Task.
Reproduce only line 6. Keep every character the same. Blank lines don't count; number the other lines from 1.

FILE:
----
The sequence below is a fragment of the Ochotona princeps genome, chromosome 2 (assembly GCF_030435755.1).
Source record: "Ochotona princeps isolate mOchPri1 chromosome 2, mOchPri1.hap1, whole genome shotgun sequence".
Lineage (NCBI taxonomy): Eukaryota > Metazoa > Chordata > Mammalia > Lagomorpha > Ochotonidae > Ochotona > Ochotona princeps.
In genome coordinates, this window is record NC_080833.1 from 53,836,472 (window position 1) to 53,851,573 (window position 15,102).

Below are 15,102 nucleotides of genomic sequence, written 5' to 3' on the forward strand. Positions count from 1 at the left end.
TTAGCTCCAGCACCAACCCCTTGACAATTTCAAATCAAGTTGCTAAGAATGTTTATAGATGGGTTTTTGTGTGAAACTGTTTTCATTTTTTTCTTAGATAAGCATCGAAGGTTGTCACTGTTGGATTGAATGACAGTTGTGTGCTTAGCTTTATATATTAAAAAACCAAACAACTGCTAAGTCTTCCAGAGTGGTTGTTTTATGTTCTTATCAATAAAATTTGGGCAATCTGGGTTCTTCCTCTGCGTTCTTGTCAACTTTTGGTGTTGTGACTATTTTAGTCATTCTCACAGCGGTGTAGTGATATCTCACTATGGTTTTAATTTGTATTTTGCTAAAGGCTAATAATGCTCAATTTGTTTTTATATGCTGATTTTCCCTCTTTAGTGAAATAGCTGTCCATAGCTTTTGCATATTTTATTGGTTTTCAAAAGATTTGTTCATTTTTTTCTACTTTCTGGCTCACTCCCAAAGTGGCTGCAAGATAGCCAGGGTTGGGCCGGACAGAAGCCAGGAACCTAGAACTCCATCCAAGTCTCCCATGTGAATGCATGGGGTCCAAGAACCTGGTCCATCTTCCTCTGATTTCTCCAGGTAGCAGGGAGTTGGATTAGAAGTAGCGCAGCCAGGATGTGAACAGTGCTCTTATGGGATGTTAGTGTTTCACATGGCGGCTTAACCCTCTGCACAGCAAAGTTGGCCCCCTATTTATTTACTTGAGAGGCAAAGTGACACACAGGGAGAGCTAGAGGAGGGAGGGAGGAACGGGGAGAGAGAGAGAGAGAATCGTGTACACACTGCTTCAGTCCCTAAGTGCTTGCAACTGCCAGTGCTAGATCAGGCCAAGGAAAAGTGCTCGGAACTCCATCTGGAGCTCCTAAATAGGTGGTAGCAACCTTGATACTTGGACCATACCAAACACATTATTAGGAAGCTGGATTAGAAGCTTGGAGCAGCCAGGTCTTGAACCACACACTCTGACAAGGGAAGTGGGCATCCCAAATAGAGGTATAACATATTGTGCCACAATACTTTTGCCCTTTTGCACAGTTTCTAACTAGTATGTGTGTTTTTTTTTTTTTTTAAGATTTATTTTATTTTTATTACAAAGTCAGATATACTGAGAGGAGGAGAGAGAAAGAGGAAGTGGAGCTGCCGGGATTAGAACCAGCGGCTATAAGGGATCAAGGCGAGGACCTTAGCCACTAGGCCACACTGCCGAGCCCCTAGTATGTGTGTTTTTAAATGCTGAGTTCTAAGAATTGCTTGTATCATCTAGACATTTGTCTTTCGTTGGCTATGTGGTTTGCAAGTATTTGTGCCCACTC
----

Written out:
TTAGCTCCAGCACCAACCCCTTGACAATTTCAAATCAAGTTGCTAAGAATGTTTATAGATGGGTTTTTGTGTGAAACTGTTTTCATTTTTTTCTTAGATAAGCATCGAAGGTTGTCACTGTTGGATTGAATGACAGTTGTGTGCTTAGCTTTATATATTAAAAAACCAAACAACTGCTAAGTCTTCCAGAGTGGTTGTTTTATGTTCTTATCAATAAAATTTGGGCAATCTGGGTTCTTCCTCTGCGTTCTTGTCAACTTTTGGTGTTGTGACTATTTTAGTCATTCTCACAGCGGTGTAGTGATATCTCACTATGGTTTTAATTTGTATTTTGCTAAAGGCTAATAATGCTCAATTTGTTTTTATATGCTGATTTTCCCTCTTTAGTGAAATAGCTGTCCATAGCTTTTGCATATTTTATTGGTTTTCAAAAGATTTGTTCATTTTTTTCTACTTTCTGGCTCACTCCCAAAGTGGCTGCAAGATAGCCAGGGTTGGGCCGGACAGAAGCCAGGAACCTAGAACTCCATCCAAGTCTCCCATGTGAATGCATGGGGTCCAAGAACCTGGTCCATCTTCCTCTGATTTCTCCAGGTAGCAGGGAGTTGGATTAGAAGTAGCGCAGCCAGGATGTGAACAGTGCTCTTATGGGATGTTAGTGTTTCACATGGCGGCTTAACCCTCTGCACAGCAAAGTTGGCCCCCTATTTATTTACTTGAGAGGCAAAGTGACACACAGGGAGAGCTAGAGGAGGGAGGGAGGAACGGGGAGAGAGAGAGAGAGAATCGTGTACACACTGCTTCAGTCCCTAAGTGCTTGCAACTGCCAGTGCTAGATCAGGCCAAGGAAAAGTGCTCGGAACTCCATCTGGAGCTCCTAAATAGGTGGTAGCAACCTTGATACTTGGACCATACCAAACACATTATTAGGAAGCTGGATTAGAAGCTTGGAGCAGCCAGGTCTTGAACCACACACTCTGACAAGGGAAGTGGGCATCCCAAATAGAGGTATAACATATTGTGCCACAATACTTTTGCCCTTTTGCACAGTTTCTAACTAGTATGTGTGTTTTTTTTTTTTTTTAAGATTTATTTTATTTTTATTACAAAGTCAGATATACTGAGAGGAGGAGAGAGAAAGAGGAAGTGGAGCTGCCGGGATTAGAACCAGCGGCTATAAGGGATCAAGGCGAGGACCTTAGCCACTAGGCCACACTGCCGAGCCCCTAGTATGTGTGTTTTTAAATGCTGAGTTCTAAGAATTGCTTGTATCATCTAGACATTTGTCTTTCGTTGGCTATGTGGTTTGCAAGTATTTGTGCCCACTC